Recently I was blessed to hear Melissa Wiley, the author of the term “Tidal Homeschooling” at the Brave Writer Homeschool retreat along with the fabulous Julie Bogart. Listening to these mentors who spoke on Updating Charlotte Mason to the 21st Century and Tidal Homeschooling, I found a new appreciation for Charlotte Mason’s philosophies and for relaxing and going with the flow.
For some time now I have been a huge fan of Julie Bogart and Melissa Wiley. These amazing women are full of wisdom and knowledge. If you haven’t listened or read anything by either of them, you must drop what you are doing and begin immediately.
Julie’s talks are like therapy… or maybe like chocolate. I’m not sure which, but I always feel revived after I listen to her speak. She is a homeschool mentor who she speaks from the heart.
Melissa’s soft-spoken approach is different but complementary. Her approach to homeschooling, Tidal Homeschooling, has fit perfectly into our homeschool. When Julie announced that she and Melissa would be speaking at the Brave Writer retreat, I knew that I had to hear these two homeschool gurus in person.
20th Century Charlotte Mason
When we started homeschooling, Charlotte Mason was appealing to me. I loved the emphasis on literature, especially living books. But, Ms. Mason’s philosophy had some components I just couldn’t put into practice. I tried, but then I would fail and begin to feel overwhelmed. I couldn’t live up to the 20th Century values in a 21st Century world.
Now, don’t get me wrong. I believe in most of Ms. Mason’s principles, but it was the “putting them into practice” that was causing me problems. I was secretly hiding that I wasn’t fully embracing the philosophy. My kids weren’t learning Handicrafts and Habits, and I detested going outside in the southern heat for Nature Study.
We are Charlotte Mason Slackers
And no matter how on schedule and planned I was in August, by January I was exhausted. I was ready to let the kids “veg” on screens. I was looking for workbooks and minimal effort by “Mom”.
And, it wasn’t just me.
The kids were worn out, too. They were ready to hibernate for winter. Call us when it’s spring when we can act like real people again. They needed inspiration. At some point, I gave up on Charlotte Mason’s values and structure and considered us slackers.
Charlotte let down your bun.
And so I was excited when Julie Bogart started speaking to me about Updating Charlotte Mason to the 21st Century at the retreat. She so eloquently brought Charlotte out of the 20th century and let her hair down.
Her talk made me realize it was absurd to hold myself to all the values of a society from another century. Trying to force ourselves into that mold is not only exhausting but, simply put, ridiculous.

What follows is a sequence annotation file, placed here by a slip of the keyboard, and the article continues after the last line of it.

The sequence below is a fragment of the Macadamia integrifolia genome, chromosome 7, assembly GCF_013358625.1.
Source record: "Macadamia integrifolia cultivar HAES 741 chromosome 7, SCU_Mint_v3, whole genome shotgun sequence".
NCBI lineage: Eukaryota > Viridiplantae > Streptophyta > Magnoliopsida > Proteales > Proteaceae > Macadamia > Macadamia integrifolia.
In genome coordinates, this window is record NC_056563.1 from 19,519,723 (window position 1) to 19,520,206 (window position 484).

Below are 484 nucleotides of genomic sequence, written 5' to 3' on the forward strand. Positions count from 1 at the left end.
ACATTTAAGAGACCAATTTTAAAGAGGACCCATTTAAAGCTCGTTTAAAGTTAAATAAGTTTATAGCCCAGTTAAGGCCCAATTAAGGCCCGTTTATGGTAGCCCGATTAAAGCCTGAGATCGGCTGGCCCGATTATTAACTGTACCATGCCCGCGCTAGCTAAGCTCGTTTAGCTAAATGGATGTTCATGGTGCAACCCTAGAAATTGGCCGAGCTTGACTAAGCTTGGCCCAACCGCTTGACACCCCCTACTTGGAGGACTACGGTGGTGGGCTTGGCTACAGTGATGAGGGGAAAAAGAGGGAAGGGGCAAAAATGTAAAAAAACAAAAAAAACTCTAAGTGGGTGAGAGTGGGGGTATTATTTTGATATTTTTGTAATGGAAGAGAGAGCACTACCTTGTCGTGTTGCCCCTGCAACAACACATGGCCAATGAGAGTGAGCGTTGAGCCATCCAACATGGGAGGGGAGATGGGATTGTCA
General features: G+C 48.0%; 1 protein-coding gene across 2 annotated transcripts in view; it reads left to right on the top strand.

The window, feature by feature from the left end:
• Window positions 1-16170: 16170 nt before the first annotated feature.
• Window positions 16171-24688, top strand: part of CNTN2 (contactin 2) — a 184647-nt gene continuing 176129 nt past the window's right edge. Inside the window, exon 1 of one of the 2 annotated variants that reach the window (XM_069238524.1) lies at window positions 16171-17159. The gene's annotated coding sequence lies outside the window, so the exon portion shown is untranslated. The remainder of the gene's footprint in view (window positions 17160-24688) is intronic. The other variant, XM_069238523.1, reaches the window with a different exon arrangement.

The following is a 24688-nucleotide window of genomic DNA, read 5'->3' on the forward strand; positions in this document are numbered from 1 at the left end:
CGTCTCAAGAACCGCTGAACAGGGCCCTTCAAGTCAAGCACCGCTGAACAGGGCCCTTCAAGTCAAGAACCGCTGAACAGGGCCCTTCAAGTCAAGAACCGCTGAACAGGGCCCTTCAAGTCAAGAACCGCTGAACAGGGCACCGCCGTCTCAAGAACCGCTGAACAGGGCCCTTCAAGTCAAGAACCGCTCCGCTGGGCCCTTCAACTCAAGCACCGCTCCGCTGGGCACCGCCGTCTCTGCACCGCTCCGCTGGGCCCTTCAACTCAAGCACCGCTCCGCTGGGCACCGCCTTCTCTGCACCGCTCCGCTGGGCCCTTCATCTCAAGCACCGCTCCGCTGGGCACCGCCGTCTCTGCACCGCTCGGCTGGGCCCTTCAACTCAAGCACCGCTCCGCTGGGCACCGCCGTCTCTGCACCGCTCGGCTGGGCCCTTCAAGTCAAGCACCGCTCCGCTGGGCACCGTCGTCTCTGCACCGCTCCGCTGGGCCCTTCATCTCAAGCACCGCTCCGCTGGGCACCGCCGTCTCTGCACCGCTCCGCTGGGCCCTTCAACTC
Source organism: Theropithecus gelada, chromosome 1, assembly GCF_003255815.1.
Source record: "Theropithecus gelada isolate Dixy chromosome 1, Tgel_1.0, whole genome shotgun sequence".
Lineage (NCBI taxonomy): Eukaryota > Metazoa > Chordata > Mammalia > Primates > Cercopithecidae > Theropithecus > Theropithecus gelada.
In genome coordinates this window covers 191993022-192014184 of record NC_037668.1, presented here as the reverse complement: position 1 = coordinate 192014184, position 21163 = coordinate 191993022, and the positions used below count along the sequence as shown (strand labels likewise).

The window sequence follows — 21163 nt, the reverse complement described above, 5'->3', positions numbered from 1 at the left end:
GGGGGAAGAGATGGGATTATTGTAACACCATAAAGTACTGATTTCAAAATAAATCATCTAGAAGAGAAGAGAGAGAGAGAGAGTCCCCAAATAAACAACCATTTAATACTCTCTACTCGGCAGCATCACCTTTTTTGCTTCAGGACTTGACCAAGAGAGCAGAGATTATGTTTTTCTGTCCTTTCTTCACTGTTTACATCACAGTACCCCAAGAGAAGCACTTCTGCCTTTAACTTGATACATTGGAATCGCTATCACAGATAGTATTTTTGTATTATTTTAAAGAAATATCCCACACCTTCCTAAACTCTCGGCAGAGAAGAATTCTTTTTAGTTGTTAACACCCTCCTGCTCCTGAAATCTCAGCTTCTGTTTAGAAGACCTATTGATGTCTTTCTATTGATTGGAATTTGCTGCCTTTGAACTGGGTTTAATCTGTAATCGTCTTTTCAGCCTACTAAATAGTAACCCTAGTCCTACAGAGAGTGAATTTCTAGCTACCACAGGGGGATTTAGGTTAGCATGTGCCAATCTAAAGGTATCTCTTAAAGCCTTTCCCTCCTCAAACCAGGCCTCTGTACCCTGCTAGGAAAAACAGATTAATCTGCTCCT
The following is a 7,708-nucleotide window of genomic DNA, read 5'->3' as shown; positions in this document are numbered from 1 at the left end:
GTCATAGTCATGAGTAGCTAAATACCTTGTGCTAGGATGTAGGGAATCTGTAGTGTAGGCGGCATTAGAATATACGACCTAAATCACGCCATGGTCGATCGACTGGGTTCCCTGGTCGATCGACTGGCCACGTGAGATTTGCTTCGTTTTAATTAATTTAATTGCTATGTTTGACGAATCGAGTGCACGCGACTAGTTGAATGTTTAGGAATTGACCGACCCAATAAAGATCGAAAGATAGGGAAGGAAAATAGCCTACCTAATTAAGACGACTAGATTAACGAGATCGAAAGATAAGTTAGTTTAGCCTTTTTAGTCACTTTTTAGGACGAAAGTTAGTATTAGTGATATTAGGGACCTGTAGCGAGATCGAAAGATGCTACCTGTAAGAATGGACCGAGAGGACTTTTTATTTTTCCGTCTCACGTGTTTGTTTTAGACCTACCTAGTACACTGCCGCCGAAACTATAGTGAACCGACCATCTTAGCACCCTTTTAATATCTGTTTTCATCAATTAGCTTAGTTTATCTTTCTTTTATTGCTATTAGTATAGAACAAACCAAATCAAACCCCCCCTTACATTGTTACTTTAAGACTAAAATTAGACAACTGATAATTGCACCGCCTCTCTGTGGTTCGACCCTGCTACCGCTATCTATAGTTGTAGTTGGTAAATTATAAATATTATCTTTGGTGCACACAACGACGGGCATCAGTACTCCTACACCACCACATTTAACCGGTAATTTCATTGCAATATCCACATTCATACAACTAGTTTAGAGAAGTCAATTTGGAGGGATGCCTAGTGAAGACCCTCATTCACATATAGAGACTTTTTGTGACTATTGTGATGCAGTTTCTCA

I love the Charlotte Mason values of children being born persons and education being an atmosphere. I love the ideas of bringing all subjects together through living literature.
But, I also believe in using technology, something Ms. Mason didn’t have at her disposal, and each student making their own unique contribution to society. Julie reminded me that “this moment is different from her [Charlotte Mason’s] moment.”
We live in a different value set; not better, not worse, just different.We live in a different value set (than the 20th century); not better, not worse, just different. #ihsnet Click To Tweet
Charlotte Mason Tidal School Ebb and Flow
As I was listening to Melissa Wiley speak about Tidal Homeschooling, I realized that I wasn’t giving myself enough credit. In those weeks when I felt so discouraged and exhausted, we hadn’t stopped schooling. We had just changed the way we homeschooled.
As Melissa describes it, we were in “low tide.”
You see “high tide” is that time when you’re feeling great as a homeschooler. The days are structured. The work is quantifiable. Subjects and activities define the days.
But, “low tide” is the time when there isn’t a lot of structure. It is a time when the kids are pursuing their interests and “mom” is an enabler… a facilitator. The house is covered in messy, creative projects. These days are harder to quantify and to me always seemed like jello — slippery and hard to manage.
But, that was where I was wrong. We weren’t “slackers” on those days. We were in “low tide.” Instead of fighting the tide, we are embracing it. The kids and I are discussing what we want to pursue in “high” and “low” tide… together. We’re giving ourselves permission to deviate from “the plan” for a time and learn organically.
These weren’t the only lessons I learned during the Brave Writer Retreat. Some I am still trying to process. I came home raw. My emotions and feelings were jagged. It has taken me days to work through some of my thoughts. It will take me some time before I can get all my reflections written down. But, for now, I am relishing this new freedom to homeschool the way that is best for us. And to keep in mind the words of Charlotte Mason,
Thought breeds thought; children familiar with great thoughts take as naturally to thinking for themselves as the well-nourished body takes to growing; and we must bear in mind that growth, physical, intellectual, moral, spiritual, is the sole end of education.
Do you go through tides in your homeschooling? What do your tides look like?
Hi, I’m Dachelle. I’m a homeschooling mom of 3 in the South. I love chocolate and have been known to hide it from my children. I can often be found reading a good book (or even sometimes just an okay book) and enjoying a jar of Nutella — don’t judge. I blog, here, at HideTheChocolate.com when I’m not creating book clubs and making lists…lots and lots of lists (it’s an addiction). Learn more…